I have a written a piece of multi-threaded software that does a bunch of simulations a day. This is a very CPU-intensive task, and I have been running this program on cloud services, usually on configurations like 1GB per core.

I am running CentOS 6.7, and /proc/cpuinfo gives me that my four VPS cores are 2.5GHz.

processor       : 3
vendor_id       : GenuineIntel
cpu family      : 6
model           : 63
model name      : Intel(R) Xeon(R) CPU E5-2680 v3 @ 2.50GHz
stepping        : 2
microcode       : 1
cpu MHz         : 2499.992
cache size      : 30720 KB
physical id     : 3
siblings        : 1
core id         : 0
cpu cores       : 1
apicid          : 3
initial apicid  : 3
fpu             : yes
fpu_exception   : yes
cpuid level     : 13
wp              : yes
flags           : fpu vme de pse tsc msr pae mce cx8 apic sep mtrr pge mca cmov pat pse36 clflush mmx fxsr sse sse2 ss syscall nx pdpe1gb rdtscp lm constant_tsc arch_perfmon rep_good unfair_spinlock pni pclmulqdq ssse3 fma cx16 pcid sse4_1 sse4_2 x2apic movbe popcnt tsc_deadline_timer aes xsave avx f16c rdrand hypervisor lahf_lm abm arat xsaveopt fsgsbase bmi1 avx2 smep bmi2 erms invpcid
bogomips        : 4999.98
clflush size    : 64
cache_alignment : 64
address sizes   : 40 bits physical, 48 bits virtual
power management:

With a rise of exchange rates, my VPS started to be more expensive, and I have came to a "great deal" on used bare-metal servers.

I purchased four HP DL580 G5, with four Intel Xeon X7350s each. Basically, each machine has 16x 2.93GHz cores and 16GB, to keep things like my VPS cloud.

processor       : 15
vendor_id       : GenuineIntel
cpu family      : 6
model           : 15
model name      : Intel(R) Xeon(R) CPU           X7350 @ 2.93GHz
stepping        : 11
microcode       : 187
cpu MHz         : 1600.002
cache size      : 4096 KB
physical id     : 6
siblings        : 4
core id         : 3
cpu cores       : 4
apicid          : 27
initial apicid  : 27
fpu             : yes
fpu_exception   : yes
cpuid level     : 10
wp              : yes
flags           : fpu vme de pse tsc msr pae mce cx8 apic mtrr pge mca cmov pat pse36 clflush dts acpi mmx fxsr sse sse2 ss ht tm pbe syscall lm constant_tsc arch_perfmon pebs bts rep_good aperfmperf pni dtes64 monitor ds_cpl vmx est tm2 ssse3 cx16 xtpr pdcm dca lahf_lm dts tpr_shadow vnmi flexpriority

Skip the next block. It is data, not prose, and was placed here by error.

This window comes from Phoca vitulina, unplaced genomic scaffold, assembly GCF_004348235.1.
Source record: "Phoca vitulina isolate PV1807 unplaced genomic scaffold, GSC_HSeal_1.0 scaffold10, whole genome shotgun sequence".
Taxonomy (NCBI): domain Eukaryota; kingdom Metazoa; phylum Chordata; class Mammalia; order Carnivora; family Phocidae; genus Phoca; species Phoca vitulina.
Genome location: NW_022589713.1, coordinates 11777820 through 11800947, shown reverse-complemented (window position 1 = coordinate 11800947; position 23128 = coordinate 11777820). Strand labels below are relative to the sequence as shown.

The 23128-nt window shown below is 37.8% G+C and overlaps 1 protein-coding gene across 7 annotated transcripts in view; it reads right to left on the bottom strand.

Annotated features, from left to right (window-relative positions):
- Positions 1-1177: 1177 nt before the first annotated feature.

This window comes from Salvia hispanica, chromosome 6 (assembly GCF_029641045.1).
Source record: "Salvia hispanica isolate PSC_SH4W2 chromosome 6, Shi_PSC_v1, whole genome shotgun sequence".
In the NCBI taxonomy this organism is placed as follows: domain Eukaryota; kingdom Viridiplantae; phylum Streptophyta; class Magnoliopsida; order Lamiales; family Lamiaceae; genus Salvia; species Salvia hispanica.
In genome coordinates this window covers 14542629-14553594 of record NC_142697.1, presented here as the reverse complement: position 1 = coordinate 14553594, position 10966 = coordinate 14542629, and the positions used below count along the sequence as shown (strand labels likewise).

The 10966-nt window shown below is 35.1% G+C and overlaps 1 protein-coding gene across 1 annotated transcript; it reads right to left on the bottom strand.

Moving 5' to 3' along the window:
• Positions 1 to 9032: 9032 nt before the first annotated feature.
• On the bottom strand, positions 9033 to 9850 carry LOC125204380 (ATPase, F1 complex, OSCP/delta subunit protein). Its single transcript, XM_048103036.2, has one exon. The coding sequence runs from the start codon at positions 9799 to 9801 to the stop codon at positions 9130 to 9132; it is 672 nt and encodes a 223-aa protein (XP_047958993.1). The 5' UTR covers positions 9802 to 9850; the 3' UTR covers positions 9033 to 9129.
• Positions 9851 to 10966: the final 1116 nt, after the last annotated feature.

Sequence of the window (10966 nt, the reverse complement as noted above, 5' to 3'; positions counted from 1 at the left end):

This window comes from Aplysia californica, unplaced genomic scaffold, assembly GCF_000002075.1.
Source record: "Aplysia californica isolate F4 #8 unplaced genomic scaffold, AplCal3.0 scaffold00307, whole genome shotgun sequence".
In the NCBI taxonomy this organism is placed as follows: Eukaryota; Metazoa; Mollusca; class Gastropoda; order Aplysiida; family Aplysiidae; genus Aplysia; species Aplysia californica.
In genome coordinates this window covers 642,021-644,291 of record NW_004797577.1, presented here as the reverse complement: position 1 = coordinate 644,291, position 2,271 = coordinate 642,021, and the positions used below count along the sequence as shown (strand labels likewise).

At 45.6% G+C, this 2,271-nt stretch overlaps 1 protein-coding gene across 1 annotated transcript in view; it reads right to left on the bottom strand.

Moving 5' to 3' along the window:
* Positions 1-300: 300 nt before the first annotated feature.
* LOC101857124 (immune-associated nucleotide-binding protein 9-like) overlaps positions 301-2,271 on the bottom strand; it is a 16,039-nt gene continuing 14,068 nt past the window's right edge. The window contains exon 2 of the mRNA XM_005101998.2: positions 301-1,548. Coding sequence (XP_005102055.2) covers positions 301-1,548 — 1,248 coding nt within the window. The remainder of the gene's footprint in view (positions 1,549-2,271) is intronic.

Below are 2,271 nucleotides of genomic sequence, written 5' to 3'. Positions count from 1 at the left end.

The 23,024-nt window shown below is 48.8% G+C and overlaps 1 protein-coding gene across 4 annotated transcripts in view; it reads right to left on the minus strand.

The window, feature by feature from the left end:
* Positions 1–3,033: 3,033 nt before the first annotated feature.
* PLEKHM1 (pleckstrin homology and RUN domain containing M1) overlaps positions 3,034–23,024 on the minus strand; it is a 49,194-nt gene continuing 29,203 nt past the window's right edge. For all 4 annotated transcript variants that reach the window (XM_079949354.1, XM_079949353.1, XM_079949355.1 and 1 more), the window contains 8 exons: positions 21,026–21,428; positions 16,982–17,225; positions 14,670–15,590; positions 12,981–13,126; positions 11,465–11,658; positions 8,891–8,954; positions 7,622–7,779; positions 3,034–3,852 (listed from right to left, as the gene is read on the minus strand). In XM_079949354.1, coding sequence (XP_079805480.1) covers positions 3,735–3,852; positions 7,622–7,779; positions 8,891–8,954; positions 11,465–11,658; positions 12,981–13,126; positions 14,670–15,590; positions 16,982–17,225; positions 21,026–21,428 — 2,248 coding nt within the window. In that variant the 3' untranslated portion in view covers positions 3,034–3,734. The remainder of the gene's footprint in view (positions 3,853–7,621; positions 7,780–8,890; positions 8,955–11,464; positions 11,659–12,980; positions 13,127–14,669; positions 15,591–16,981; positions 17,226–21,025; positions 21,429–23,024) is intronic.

bogomips        : 5866.96
clflush size    : 64
cache_alignment : 64
address sizes   : 40 bits physical, 48 bits virtual
power management:

Essentially it seemed a great deal, as I could stop using VPS's to perform these batch works. Now it is the weird stuff...

  1. On the VPS's I have been running 1.25 thread per core, just like I have been doing on the bare metal. (The extra 0.25 thread is to compensate idle time caused by network use.)
  2. On my VPS, using in total 44x 2.5GHz cores, I get nearly 900 simulations per minute.
  3. On my DL580, using in total 64x 2.93GHz cores, I am only getting 300 simulations per minute.

I understand the DL580 has an older processor. But if I am running one thread per core, and the bare metal server has a faster core, why is it performing poorer than my VPS?

I have no memory swap happening in any of the servers.

TOP says my processors are running at 100%. I get an average load of 18 (5 on VPS).

Is this going to be this way, or am I missing something?

Running lscpu gives me 1.6GHz on my bare metal server. This was seen on the /proc/cpuinfo as well.

Is this information correct, or is it linked to some incorrect power management?

[BARE METAL] $ lscpu
Architecture:          x86_64
CPU op-mode(s):        32-bit, 64-bit
Byte Order:            Little Endian
CPU(s):                16
On-line CPU(s) list:   0-15
Thread(s) per core:    1
Core(s) per socket:    4
Socket(s):             4
NUMA node(s):          1
Vendor ID:             GenuineIntel
CPU family:            6
Model:                 15
Stepping:              11
**CPU MHz:               1600.002**
BogoMIPS:              5984.30
Virtualization:        VT-x
L1d cache:             32K
L1i cache:             32K
L2 cache:              4096K
NUMA node0 CPU(s):     0-15


[VPS] $ lscpu
Architecture:          x86_64
CPU op-mode(s):        32-bit, 64-bit
Byte Order:            Little Endian
CPU(s):                4
On-line CPU(s) list:   0-3
Thread(s) per core:    1
Core(s) per socket:    1
Socket(s):             4
NUMA node(s):          1
Vendor ID:             GenuineIntel
CPU family:            6
Model:                 63
Stepping:              2
**CPU MHz:               2499.992**
BogoMIPS:              4999.98
Hypervisor vendor:     KVM
Virtualization type:   full
L1d cache:             32K
L1i cache:             32K
L2 cache:              256K
L3 cache:              30720K
NUMA node0 CPU(s):     0-3
  • 32
    Because eight year old processors do far less per clock cycle than current processors. – Michael Hampton Nov 28 '15 at 14:48
  • 3
    You'll want to reset your BIOS settings to default. These servers sound like they had a non-optimal configuration on them as well. See my edit below. – ewwhite Nov 28 '15 at 15:39